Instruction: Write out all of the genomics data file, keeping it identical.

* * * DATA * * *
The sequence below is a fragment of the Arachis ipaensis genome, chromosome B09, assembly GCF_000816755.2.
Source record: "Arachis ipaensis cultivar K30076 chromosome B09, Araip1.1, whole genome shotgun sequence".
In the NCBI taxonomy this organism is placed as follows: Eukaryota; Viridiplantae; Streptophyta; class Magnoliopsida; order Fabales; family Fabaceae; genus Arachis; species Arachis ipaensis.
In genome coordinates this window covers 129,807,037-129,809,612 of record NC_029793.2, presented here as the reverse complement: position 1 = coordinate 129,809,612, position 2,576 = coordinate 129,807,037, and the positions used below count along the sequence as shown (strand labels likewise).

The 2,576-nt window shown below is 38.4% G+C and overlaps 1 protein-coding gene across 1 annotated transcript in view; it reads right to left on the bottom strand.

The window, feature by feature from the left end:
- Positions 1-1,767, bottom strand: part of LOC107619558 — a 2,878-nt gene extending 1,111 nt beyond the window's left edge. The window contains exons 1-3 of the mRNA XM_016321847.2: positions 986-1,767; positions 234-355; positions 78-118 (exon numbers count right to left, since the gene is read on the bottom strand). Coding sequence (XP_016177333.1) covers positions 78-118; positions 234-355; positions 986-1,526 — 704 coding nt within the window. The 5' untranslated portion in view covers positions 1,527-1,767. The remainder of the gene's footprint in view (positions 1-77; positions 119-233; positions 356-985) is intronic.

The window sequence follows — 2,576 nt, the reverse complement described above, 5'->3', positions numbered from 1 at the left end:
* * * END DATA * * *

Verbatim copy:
The sequence below is a fragment of the Arachis ipaensis genome, chromosome B09, assembly GCF_000816755.2.
Source record: "Arachis ipaensis cultivar K30076 chromosome B09, Araip1.1, whole genome shotgun sequence".
In the NCBI taxonomy this organism is placed as follows: Eukaryota; Viridiplantae; Streptophyta; class Magnoliopsida; order Fabales; family Fabaceae; genus Arachis; species Arachis ipaensis.
In genome coordinates this window covers 129,807,037-129,809,612 of record NC_029793.2, presented here as the reverse complement: position 1 = coordinate 129,809,612, position 2,576 = coordinate 129,807,037, and the positions used below count along the sequence as shown (strand labels likewise).

The 2,576-nt window shown below is 38.4% G+C and overlaps 1 protein-coding gene across 1 annotated transcript in view; it reads right to left on the bottom strand.

The window, feature by feature from the left end:
- Positions 1-1,767, bottom strand: part of LOC107619558 — a 2,878-nt gene extending 1,111 nt beyond the window's left edge. The window contains exons 1-3 of the mRNA XM_016321847.2: positions 986-1,767; positions 234-355; positions 78-118 (exon numbers count right to left, since the gene is read on the bottom strand). Coding sequence (XP_016177333.1) covers positions 78-118; positions 234-355; positions 986-1,526 — 704 coding nt within the window. The 5' untranslated portion in view covers positions 1,527-1,767. The remainder of the gene's footprint in view (positions 1-77; positions 119-233; positions 356-985) is intronic.

The window sequence follows — 2,576 nt, the reverse complement described above, 5'->3', positions numbered from 1 at the left end: